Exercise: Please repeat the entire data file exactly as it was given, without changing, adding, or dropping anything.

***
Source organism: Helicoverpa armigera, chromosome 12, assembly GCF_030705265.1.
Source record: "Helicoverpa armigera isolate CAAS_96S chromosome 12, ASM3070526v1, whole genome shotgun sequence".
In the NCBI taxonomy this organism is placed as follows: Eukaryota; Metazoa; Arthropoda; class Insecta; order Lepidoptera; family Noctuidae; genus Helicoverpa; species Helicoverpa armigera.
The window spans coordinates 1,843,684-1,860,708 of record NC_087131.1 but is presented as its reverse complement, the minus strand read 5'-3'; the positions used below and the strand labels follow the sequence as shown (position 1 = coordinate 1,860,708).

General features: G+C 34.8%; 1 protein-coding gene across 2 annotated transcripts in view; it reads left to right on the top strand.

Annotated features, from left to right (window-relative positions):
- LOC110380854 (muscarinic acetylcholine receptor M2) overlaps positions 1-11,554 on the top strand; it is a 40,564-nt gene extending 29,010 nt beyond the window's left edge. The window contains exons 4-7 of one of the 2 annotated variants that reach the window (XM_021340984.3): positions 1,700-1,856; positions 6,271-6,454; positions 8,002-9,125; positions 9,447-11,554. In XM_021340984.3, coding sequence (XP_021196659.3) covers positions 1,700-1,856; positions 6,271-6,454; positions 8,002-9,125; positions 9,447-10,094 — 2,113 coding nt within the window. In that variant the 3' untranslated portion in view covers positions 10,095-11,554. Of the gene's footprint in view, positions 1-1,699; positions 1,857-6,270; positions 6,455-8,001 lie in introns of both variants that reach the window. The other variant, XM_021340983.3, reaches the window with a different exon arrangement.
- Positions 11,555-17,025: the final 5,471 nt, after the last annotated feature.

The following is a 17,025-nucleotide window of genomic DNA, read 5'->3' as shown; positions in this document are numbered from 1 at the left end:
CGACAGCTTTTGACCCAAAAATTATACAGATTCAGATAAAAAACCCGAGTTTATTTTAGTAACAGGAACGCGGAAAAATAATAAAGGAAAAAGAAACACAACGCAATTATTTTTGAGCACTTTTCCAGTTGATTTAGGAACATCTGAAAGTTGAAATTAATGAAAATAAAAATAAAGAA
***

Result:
Source organism: Helicoverpa armigera, chromosome 12, assembly GCF_030705265.1.
Source record: "Helicoverpa armigera isolate CAAS_96S chromosome 12, ASM3070526v1, whole genome shotgun sequence".
In the NCBI taxonomy this organism is placed as follows: Eukaryota; Metazoa; Arthropoda; class Insecta; order Lepidoptera; family Noctuidae; genus Helicoverpa; species Helicoverpa armigera.
The window spans coordinates 1,843,684-1,860,708 of record NC_087131.1 but is presented as its reverse complement, the minus strand read 5'-3'; the positions used below and the strand labels follow the sequence as shown (position 1 = coordinate 1,860,708).

General features: G+C 34.8%; 1 protein-coding gene across 2 annotated transcripts in view; it reads left to right on the top strand.

Annotated features, from left to right (window-relative positions):
- LOC110380854 (muscarinic acetylcholine receptor M2) overlaps positions 1-11,554 on the top strand; it is a 40,564-nt gene extending 29,010 nt beyond the window's left edge. The window contains exons 4-7 of one of the 2 annotated variants that reach the window (XM_021340984.3): positions 1,700-1,856; positions 6,271-6,454; positions 8,002-9,125; positions 9,447-11,554. In XM_021340984.3, coding sequence (XP_021196659.3) covers positions 1,700-1,856; positions 6,271-6,454; positions 8,002-9,125; positions 9,447-10,094 — 2,113 coding nt within the window. In that variant the 3' untranslated portion in view covers positions 10,095-11,554. Of the gene's footprint in view, positions 1-1,699; positions 1,857-6,270; positions 6,455-8,001 lie in introns of both variants that reach the window. The other variant, XM_021340983.3, reaches the window with a different exon arrangement.
- Positions 11,555-17,025: the final 5,471 nt, after the last annotated feature.

The following is a 17,025-nucleotide window of genomic DNA, read 5'->3' as shown; positions in this document are numbered from 1 at the left end:
CGACAGCTTTTGACCCAAAAATTATACAGATTCAGATAAAAAACCCGAGTTTATTTTAGTAACAGGAACGCGGAAAAATAATAAAGGAAAAAGAAACACAACGCAATTATTTTTGAGCACTTTTCCAGTTGATTTAGGAACATCTGAAAGTTGAAATTAATGAAAATAAAAATAAAGAA